Her voice-quality wasn’t outstanding and her vocal range was limited, but she had an uncanny ability to breathe life into a song, using things like pauses and slurs — which made the song become a story or an experience, rather than just a group of notes sang with a voice.

She poured her heart and soul into every song and her ability to interpret a song and make you feel it was unheard of. While it is more commonplace today, Billie Holiday pioneered the style, and this is how she took ordinary 2nd-rate songs and made them extraordinary.

In 1936, she recorded with pianist Teddy Wilson, where she first worked with Lester Young. These two were made for each other. When he played his phrases with hers, he breathed as she breathed. They perfectly complimented each other stylistically. He nicknamed her “Lady Day” and she nicknamed him “Prez.” They sounded like 2 voices from the same person.

Her recording career is divided into 3 periods. The first is the period in the 1930s, recorded with Columbia, marked by her time with Wilson, Goodman, and Young. Her music was made for jukeboxes, but she turned them into jazz classics. Her popularity never matched her artistic success, but she was widely played on Armed Forces Radio during World War II.

From this period came the anti-racism song Strange Fruit, in which she paints a terrifying picture of lynched black bodies hanging from trees. The lyrics of the song were adapted from a poem by Louis Allen.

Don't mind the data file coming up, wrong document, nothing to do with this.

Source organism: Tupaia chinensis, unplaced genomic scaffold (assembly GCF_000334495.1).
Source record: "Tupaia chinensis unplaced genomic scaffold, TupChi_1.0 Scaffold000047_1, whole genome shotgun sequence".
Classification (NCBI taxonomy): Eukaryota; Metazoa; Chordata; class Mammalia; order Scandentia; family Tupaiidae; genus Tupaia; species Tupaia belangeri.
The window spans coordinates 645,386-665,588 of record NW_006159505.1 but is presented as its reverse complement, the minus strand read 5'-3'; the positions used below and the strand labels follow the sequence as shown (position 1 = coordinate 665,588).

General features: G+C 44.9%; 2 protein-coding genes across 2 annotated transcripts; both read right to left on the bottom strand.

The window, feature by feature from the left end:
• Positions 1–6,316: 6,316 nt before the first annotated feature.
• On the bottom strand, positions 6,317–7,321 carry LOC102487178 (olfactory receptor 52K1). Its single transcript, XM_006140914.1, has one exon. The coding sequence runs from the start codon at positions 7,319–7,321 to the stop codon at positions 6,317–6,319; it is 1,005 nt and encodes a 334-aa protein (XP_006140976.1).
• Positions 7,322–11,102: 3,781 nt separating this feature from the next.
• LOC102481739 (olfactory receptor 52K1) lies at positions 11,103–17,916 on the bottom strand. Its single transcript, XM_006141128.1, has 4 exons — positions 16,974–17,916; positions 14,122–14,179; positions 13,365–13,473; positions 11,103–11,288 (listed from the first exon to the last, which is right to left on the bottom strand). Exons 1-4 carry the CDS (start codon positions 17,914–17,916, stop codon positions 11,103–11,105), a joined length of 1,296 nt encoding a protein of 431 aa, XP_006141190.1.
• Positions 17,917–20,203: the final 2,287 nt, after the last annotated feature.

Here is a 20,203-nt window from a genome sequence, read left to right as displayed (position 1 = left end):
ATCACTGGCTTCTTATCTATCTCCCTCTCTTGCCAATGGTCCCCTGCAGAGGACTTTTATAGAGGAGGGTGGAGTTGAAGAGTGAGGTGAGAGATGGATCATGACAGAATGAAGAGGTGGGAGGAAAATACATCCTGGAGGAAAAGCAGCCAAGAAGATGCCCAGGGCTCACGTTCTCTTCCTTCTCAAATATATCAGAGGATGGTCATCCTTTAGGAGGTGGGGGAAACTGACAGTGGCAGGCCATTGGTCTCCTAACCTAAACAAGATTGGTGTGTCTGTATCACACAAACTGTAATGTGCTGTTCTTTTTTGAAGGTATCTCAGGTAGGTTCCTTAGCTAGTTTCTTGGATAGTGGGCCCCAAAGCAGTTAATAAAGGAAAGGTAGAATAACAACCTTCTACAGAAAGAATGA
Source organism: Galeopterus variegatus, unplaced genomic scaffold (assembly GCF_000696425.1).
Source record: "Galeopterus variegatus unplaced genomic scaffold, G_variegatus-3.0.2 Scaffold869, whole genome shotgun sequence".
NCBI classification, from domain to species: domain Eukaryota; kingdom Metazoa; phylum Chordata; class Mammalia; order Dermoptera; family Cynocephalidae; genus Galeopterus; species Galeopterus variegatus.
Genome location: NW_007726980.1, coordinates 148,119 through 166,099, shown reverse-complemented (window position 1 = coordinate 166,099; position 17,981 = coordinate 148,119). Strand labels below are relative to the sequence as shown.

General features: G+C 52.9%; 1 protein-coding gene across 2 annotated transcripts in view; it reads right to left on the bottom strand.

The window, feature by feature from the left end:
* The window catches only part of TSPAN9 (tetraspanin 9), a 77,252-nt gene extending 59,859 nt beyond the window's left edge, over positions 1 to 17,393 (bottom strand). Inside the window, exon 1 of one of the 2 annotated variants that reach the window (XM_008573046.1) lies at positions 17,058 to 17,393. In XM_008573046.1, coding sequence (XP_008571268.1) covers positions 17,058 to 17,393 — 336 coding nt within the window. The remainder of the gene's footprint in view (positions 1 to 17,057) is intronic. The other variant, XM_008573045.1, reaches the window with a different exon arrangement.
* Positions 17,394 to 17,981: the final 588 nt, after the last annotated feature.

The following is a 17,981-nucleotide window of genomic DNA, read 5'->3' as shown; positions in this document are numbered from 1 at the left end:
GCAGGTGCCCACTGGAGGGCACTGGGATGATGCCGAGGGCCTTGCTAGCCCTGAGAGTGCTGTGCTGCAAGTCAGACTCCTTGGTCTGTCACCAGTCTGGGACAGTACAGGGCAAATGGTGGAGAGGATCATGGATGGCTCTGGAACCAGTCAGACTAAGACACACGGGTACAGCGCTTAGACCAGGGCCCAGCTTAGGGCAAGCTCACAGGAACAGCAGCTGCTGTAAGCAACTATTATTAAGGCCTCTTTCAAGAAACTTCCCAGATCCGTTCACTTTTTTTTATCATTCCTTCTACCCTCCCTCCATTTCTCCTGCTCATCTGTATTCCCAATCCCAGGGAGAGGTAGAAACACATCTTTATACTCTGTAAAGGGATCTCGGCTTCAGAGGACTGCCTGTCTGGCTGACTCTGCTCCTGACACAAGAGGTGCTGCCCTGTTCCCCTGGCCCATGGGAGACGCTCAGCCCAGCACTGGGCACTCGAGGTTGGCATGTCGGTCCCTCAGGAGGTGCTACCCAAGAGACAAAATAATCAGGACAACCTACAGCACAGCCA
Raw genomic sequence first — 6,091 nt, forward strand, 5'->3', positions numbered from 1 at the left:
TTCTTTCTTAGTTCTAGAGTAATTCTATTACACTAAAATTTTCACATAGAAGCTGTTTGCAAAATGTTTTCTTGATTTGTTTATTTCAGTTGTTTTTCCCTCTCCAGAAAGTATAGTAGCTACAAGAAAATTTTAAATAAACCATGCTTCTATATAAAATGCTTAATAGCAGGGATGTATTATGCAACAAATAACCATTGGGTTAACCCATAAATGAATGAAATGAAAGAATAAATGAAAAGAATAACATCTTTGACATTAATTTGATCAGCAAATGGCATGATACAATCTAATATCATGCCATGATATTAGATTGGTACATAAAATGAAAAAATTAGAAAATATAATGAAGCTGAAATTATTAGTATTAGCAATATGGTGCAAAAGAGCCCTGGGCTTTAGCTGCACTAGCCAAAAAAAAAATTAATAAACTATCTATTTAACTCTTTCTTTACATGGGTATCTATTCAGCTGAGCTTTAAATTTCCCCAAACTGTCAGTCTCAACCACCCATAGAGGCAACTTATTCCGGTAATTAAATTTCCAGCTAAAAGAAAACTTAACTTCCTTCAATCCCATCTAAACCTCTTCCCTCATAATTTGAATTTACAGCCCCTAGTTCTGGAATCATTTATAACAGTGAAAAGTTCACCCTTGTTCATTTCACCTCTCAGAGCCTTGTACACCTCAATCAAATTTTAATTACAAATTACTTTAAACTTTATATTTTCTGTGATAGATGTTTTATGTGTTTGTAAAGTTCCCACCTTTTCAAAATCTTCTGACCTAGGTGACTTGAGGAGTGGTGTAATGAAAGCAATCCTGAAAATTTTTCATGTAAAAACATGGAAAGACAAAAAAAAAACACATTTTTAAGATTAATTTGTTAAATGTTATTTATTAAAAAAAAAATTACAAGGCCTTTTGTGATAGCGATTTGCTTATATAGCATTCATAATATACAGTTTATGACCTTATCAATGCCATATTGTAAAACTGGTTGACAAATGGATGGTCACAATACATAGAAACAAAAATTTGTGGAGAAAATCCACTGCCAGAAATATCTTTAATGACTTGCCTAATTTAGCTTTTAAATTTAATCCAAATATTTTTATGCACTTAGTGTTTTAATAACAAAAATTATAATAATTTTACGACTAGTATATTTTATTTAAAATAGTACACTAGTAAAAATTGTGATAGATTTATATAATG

The next period is her Decca (record company) years in the Fourties, marked by recordings with string orchestra accompaniment. While the records from this period are impressive, they’re not as “jazzy.” This period featured Loverman as well as her self-written classics Don’t Explain, and God Bless the Child. In late 1947, she was arrested on drug charges and spent 18 months in a federal reformatory.

But the lady made terrible choices when it came to men! She fell in love with men who stole money from her, abused her, and introduced her to heroin. When she got out of prison, she went back to heroin. To be honest folks; I guess a good for nothing man can drive any woman to drink or drugs!

By the Fifties, the third period, her voice was going her voice was more croaky, and she sometimes missed notes, but her ability to interpret songs was enhanced. Some consider this work, with Verve records, to be some of her finest.

Her classic recording of Lady in Satin was described by Ron David as though it “sounded like her voice had died and come back to haunt us from the grave.”

It isn’t known if misery, drugs, or drink (or all three) killed her, but in a sad irony, she was arrested on narcotics charges while on her death bed in 1959. Isn’t that a shame? Enough to give me the blues and cry in my beer!

With all the sadness surrounding the lady, it’s a wonder she could create the wonderful music that she did! Thank god for her strength to bring us a true original sound… a true DIVA is Billie Holiday!

Child Custody Schedules – Ideas for a Holiday and Summer Custody Schedule

Child custody schedules often take into consideration non-school days such as 3-day weekends, thanksgiving recess, spring break, winter break, special holidays and summer recess. It is common for divorced parents to split the minor child’s non-school days even in situations where the parents do not have joint physical custody and do not share custody on an equal basis during the school year. In cases where there is clearly a custodial and noncustodial parent, sharing the holidays and breaks or non-school days allows both parents to have a meaningful relationship with frequent and continuous contact with their children even though the parents are divorced and may no longer live close to one another other.